Ken, you raise a lot of subjects as to ME as well as real life medieval life. In terms of religion and religiosity in medieval Europe I think a major point is heterogenity and changes. What it meant to be a Christian changes ad much as did the beliefs of the people whom the religion reached. So many pagan elements were adopted into the new religion and places, practices and dates where adapted. Religion moved from formal recognition (almost nothing short of lip service) to internalisation of Christian culture and values.
In art this is no more apparent than in the development in the appearances of Christ on the cross. In the first, early medieval North European, crucifixes he is shown as a triumphant king on the cross, head held high. Later on in the High Middle Ages emphasis is clearly on him suffering. At the same time the formal religion underwent a change where the Fourth Lateran Council in 1215 formalised the existance of Purgatory and thus affirmed salvation as a much more personal matter. In the same period the Pope continously walked a tight line between either integrating conflicting religious views and movements versus trying to destroy them. But all in all what it meant to be Christian was a very varied thing across Europe.
Thus competing crusading movements in the Baltics did at times kill or subjogate people who had already been baptized, simply because they'd been done so by someone else. Or as was seen with the greatest failure of the Crusades when Constantinople was sacked, the Crusades where really about so many things besides religion alone or a join or die-policy.
All in all it was quite a heterogeneous world - and much less ordered - and in a way large scale prosecution of minorities and enforcement of doctrine only really picked pace with the religious "schisms" and fragmentation in the 16th century, when Christians found out they could suddenly speak of being either a "true" or a "false" Christian (depending on who you were). Only then did it reach genocidal proportions where total eradication of the opposing party was sought.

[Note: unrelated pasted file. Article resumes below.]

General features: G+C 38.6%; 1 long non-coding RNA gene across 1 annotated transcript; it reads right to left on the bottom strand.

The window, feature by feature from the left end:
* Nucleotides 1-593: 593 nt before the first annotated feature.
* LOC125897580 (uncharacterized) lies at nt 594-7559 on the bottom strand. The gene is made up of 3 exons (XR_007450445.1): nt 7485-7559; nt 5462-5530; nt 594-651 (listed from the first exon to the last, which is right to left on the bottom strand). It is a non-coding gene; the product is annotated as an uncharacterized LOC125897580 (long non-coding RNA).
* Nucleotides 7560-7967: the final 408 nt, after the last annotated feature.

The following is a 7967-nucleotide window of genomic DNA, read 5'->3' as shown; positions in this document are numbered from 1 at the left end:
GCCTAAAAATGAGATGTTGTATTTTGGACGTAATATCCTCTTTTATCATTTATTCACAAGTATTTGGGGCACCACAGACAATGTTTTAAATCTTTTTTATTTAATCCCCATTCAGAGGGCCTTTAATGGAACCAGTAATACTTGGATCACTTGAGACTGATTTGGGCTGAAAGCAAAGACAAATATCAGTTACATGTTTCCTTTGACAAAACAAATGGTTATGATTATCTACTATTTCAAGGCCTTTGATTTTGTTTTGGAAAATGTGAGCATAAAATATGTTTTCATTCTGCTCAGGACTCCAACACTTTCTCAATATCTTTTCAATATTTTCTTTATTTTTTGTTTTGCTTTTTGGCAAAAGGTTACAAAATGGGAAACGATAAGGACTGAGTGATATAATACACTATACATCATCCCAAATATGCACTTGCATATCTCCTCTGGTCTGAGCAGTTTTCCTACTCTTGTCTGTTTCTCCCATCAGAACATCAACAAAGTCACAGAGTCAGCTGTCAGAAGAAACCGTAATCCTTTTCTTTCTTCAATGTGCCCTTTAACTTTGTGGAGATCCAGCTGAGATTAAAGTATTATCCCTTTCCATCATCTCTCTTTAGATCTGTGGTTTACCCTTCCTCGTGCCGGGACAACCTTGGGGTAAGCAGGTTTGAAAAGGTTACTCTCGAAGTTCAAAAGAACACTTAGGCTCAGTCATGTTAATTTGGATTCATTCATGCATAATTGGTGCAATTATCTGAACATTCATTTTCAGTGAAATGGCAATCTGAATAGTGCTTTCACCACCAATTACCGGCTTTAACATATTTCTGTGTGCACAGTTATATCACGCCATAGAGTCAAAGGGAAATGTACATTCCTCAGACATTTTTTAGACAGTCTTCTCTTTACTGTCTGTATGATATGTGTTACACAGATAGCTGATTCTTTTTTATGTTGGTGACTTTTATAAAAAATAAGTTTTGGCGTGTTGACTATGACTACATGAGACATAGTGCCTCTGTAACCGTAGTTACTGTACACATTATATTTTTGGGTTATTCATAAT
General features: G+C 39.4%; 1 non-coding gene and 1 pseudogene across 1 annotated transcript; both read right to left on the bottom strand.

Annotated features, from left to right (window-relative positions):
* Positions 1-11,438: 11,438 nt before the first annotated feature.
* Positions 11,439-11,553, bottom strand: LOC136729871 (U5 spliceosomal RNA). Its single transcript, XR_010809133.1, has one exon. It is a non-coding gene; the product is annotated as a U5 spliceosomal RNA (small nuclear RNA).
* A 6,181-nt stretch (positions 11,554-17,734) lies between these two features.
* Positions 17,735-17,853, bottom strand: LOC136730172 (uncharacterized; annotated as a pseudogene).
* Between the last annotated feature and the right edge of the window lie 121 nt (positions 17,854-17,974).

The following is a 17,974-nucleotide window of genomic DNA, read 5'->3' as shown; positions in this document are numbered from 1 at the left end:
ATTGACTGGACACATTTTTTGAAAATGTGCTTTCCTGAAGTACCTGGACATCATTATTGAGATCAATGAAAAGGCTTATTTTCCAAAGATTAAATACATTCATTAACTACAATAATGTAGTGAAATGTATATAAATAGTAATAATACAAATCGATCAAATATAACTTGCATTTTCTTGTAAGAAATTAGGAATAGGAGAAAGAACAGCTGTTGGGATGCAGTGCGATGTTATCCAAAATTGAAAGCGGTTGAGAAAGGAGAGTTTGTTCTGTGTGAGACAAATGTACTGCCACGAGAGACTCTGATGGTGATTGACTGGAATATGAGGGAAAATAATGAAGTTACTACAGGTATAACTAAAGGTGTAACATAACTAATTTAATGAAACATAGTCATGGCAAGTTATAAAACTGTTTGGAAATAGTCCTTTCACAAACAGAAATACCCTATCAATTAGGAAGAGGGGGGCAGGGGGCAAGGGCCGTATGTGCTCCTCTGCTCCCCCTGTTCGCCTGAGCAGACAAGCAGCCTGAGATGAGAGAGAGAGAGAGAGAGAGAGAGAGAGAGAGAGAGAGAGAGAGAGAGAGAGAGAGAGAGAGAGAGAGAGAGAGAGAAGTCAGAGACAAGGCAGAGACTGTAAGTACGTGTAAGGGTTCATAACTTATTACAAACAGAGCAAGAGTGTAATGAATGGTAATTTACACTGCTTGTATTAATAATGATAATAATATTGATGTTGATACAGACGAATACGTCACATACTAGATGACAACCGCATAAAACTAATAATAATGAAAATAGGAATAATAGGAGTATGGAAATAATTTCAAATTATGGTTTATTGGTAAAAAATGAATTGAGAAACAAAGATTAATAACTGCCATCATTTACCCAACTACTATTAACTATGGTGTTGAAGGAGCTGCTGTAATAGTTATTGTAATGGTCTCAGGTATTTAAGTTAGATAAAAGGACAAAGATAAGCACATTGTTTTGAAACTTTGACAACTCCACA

EDIT: In short I think making it too much about Christian versus Pagan is too simple - as is making it too much about Latin versus Germanic. The Diedne became marginalised for many reasons (and in some sagas maybe they were true enemies of the Order), but I think a decisive point wasnt their practices, religion or beliefs alone, but very much about actual politics: that they shunned any kind of investigation and that they had become too powerful and a strong defacto political unity within the Order. That more than anything made them a target for largescale retaliation. A retaliation facilitated by a time of turmoil as well as by some of the "Us" and "Them's" described earlier (such as Christian/Pagan, Latin/German etc). This in a way mirrors the modus operandi of the established church (as in an organisational structure and not as in lay religiousity/piety). Homogenity was not enforced, but only those local movements that both challenged the roles of ordained priests and/or the pope and simultaniously grew suffeciently a following were marked by the church for destruction (whether Cathar, Bogomil or similar) when peaceful means didnt do the job.